Columbia River Sockeye Returns Making News In BC
News of the largest Columbia River return of sockeye salmon since 1938 has piqued interest in BC, leaving anglers to wonder what BC’s sockeye returns might look like and what angling opportunities might flow from them. This good news story centers on sockeye which spawn in the Columbia’s up-river tributaries. Sockeye escapement is recorded as they pass Bonneville Dam on the lower river. In late June a record 53,738 sockeye went through the counting fence in a single day. This eclipsed the old record, set June 26th 2012, by almost 12,000 fish. As of July 11th 591,134 sockeye have passed Bonneville with a final forecast of 636,500.
Becky Johnson is the salmon program manager for the Nez Perce tribes. She noted that “the good sockeye return is likely due to improved ocean conditions” but adds that the “Okanagan Nation Alliance (ONA) built a sockeye hatchery and have been releasing 5 million sockeye annually into the Upper Columbia”. She believes this is a big factor in the record return that, in her words, will “greatly benefits the Tribes and non-tribal fisheries”.
BC Sockeye Outlook
Sockeye return to many BC rivers but the Fraser run is the big show.
According to Fisheries Notice FN0777, covering areas 11-29, this year’s return will be dominated by 4 and 5 year olds, but the run size forecast is still highly uncertain. The notice warns that in years with high discharge the Big Bar slide remains an impediment for all salmon passing the slide. Mitigation measures, including fish transport and brood stock collection, will remain in place this season.
The notice indicates that DFO’s run size forecast probability is as follows:
- 25% probability for less than 4.662 million sockeye.
- 25% for a run size of more than 20.395 million sockeye.
- Consequently fishery managers are working with the 50% probability level. This means there is an equal chance the run being above or below 9.775 million sockeye, which is below the cycle average.
The main stocks contributing are Chilko, Quesnel and late run Shuswap sockeye, of which Shuswap is the only one that spawns below the Big Bar slide.
The predicted diversion of sockeye through Johnstone Strait, relative to those migrating through Juan de Fuca Strait, has been set at 44% by the Pacific Salmon Commission’s Fraser River Panel and the total escapement to the River as of July 21st is estimated to be 266,500.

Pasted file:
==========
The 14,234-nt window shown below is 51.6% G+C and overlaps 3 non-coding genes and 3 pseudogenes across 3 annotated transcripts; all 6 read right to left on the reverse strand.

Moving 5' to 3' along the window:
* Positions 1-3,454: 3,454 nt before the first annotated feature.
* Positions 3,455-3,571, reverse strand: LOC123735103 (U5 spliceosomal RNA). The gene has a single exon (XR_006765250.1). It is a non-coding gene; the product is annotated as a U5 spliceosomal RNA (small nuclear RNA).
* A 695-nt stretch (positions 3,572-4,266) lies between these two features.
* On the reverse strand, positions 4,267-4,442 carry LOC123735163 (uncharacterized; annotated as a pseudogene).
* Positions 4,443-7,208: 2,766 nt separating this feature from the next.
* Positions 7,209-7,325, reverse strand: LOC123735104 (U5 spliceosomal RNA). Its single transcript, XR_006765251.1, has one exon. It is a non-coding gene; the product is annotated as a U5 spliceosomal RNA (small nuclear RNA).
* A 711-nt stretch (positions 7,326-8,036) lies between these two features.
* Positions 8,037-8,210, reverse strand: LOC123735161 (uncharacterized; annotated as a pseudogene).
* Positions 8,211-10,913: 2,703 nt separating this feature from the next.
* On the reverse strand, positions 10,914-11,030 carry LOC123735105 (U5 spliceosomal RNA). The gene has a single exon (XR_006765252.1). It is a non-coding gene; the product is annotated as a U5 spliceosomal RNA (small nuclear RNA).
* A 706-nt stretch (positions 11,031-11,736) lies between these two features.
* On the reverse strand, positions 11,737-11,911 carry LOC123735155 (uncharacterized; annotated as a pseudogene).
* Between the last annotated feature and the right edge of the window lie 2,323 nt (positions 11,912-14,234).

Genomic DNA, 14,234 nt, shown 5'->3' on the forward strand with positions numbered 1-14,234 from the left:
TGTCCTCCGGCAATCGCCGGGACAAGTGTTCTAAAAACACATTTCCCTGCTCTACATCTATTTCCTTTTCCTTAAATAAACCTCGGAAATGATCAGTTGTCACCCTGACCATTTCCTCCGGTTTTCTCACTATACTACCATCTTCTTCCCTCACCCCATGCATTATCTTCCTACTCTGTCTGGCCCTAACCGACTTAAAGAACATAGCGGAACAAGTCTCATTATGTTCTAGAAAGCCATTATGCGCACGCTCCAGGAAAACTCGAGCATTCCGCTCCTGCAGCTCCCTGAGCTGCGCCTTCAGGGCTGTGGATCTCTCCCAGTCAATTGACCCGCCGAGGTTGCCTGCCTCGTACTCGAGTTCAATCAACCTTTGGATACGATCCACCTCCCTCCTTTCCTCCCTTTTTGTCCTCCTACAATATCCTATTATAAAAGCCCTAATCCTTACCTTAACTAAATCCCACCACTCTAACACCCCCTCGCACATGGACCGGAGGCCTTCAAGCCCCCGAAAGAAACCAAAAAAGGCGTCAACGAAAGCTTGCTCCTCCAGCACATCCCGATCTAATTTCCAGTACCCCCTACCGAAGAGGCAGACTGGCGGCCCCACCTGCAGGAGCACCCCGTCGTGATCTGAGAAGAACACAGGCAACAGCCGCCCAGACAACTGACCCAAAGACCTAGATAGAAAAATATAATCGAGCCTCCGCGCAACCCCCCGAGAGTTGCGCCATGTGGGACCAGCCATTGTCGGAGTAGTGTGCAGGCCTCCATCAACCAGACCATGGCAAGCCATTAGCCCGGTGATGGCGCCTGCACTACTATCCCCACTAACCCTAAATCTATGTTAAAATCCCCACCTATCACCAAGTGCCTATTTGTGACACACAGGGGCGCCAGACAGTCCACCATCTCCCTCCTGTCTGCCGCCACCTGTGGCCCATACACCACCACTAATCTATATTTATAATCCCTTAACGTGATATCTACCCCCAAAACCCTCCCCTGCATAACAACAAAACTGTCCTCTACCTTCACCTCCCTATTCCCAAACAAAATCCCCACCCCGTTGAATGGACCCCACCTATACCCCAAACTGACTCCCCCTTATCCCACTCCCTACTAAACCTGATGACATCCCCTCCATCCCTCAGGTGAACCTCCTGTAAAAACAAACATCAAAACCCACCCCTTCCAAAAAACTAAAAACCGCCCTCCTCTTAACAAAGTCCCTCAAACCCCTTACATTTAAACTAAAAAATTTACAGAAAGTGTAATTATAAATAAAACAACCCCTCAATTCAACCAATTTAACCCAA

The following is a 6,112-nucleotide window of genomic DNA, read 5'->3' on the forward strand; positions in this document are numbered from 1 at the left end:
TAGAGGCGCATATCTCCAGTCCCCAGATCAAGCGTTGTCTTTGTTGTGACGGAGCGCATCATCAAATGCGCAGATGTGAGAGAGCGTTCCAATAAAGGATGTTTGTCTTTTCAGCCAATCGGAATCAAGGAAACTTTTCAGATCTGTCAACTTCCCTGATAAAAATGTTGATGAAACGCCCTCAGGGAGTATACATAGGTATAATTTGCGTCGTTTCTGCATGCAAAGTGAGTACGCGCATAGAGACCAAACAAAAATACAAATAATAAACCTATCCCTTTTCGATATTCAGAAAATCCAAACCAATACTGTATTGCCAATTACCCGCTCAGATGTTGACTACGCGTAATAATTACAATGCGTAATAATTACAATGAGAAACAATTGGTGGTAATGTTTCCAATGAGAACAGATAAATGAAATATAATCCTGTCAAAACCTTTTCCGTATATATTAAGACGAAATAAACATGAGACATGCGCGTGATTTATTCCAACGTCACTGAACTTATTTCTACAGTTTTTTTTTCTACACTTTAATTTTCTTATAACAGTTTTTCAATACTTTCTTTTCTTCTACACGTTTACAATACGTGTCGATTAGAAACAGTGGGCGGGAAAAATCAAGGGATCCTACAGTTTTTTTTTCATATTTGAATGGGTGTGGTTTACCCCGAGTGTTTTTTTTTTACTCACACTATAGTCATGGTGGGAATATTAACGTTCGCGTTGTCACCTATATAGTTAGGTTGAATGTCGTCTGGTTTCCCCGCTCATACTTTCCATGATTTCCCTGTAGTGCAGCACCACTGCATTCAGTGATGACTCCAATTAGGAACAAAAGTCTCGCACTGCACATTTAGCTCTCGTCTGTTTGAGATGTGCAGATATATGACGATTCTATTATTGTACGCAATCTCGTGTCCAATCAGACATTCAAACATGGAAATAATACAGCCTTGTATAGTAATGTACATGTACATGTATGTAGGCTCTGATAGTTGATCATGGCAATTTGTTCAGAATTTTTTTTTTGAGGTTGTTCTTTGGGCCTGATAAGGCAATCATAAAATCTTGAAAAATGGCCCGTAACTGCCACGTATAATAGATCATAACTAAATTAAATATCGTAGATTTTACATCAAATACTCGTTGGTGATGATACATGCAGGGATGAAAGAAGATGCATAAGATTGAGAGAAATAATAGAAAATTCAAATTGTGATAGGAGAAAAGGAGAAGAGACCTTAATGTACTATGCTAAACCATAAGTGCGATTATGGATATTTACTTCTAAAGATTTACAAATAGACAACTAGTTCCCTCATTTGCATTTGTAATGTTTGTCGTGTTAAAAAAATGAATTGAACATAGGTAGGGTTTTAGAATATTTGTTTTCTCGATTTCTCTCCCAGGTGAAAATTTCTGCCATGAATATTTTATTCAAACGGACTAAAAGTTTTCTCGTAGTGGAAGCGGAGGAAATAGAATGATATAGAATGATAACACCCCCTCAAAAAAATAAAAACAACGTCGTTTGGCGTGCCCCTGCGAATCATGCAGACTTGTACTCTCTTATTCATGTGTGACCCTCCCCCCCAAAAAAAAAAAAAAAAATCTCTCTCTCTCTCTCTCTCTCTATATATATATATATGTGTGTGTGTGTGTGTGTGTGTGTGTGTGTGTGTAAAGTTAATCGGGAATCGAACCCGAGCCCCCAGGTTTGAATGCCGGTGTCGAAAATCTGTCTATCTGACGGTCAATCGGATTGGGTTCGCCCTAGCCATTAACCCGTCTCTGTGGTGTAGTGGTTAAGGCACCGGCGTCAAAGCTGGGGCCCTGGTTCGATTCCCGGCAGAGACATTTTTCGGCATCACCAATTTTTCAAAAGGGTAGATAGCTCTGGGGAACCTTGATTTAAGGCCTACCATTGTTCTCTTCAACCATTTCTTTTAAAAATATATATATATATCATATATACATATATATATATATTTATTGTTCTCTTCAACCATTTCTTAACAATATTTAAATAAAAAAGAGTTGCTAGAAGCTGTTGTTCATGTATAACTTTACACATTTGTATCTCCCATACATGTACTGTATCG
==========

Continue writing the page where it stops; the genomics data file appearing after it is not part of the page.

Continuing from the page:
Fraser River water temperatures are lower this year which is a good thing, but the river discharge is 52% higher than normal which may cause migration delays, and additional mortalities. Consequently DFO management will be adjusting the numbers identified for harvest downwards to assist reaching escapement targets.
Test gillnet fisheries in Juan de Fuca Area 20 have been variable while those at Round Island, near Port Hardy, have been low. Fraser River gillnet test fisheries have been flat in the past week.
As of the July 22nd update First Nations food, societal and ceremonial sockeye fisheries are closed as are commercial and recreational fisheries. Openings are not anticipated until late July or early August in marine waters, and mid August in-river.
Port Alberni has a long history as a Vancouver Island sockeye fishing destination. Major Somass River sockeye production originates in Sproat and Great Central Lakes.
The most recent regulations allow anglers to keep 4 sockeye per day in the tidal portions of Area 23 extending to the Barkley Sound surf-line, defined by a line from Cape Beale to Amphitrite Point. Exceptions include Uchucklesit Inlet which is closed, even though the run is much larger this year according to Area 23 Harvest Committee member Bob Cole; and the tidal portion of the Somass River with a daily limit of 2 sockeye. Cole added that a very robust fishery was taking place in the River.
The tidal portion of Somass River will be closed to sockeye retention at 00.01 August 2 2022. This provides a one week fishing extension.
Bob Cole adds this piece of advice: Water temperatures have been much cooler and sockeye are entering the river faster and sooner. He suggest anglers could change tactics to shallow fishing with long drop backs off the downrigger wire, or with light in-line weights and lures placed in the top 15 feet.
The Skeena watershed is an important northern BC sockeye producer. DFO’s July 20th Fisheries Notice FN0758 confirms that the daily limit for sockeye in statistical areas 3, 4 & 5 is 4 per day until March 31 2023. As of July 27, 2022 Fisheries Notice FN0800 confirmed that,
“Effective immediately, the daily limit for Sockeye is increased to four (4) Sockeye per day in the Skeena River mainstem only as follows:
Effective immediately to September 15, 2022
Skeena River mainstem waters only, upstream of CNR bridge at Terrace to a point above the confluence with the Babine River(Excluding Skeena River mainstem waters near the Kitwanga River mouth, from Mill Creek upstream to the Highway 37 bridge. Also excluding Skeena River mainstem waters within three white triangular fishing boundary signs located at the confluence with the Kispiox River).
Effective immediately to September 15, 2022
Skeena River mainstem waters only, downstream of CNR Railway bridge at Terrace, B.C.(Excluding the Skeena River mainstem waters near the Kitsumkalum River mouth, from the confluence with the Zymagotitz (also known as the Zymachord River) upstream to the Classified Waters boundary at the top of ‘Hells Gate’ until 23:59 hours Aug 31, 2022).”
This year’s return is good news for anglers according to Alex Bussman, owner of Oscar’s Fly & Tackle in Smithers. He adds, “Sockeye are really important for communities in the Skeena region, and one million fish have already passed the Tyee test fishery site”.
On balance it looks like sockeye are a welcome bright spot for BC anglers so far, and it could get brighter if Fraser sockeye follow the trend.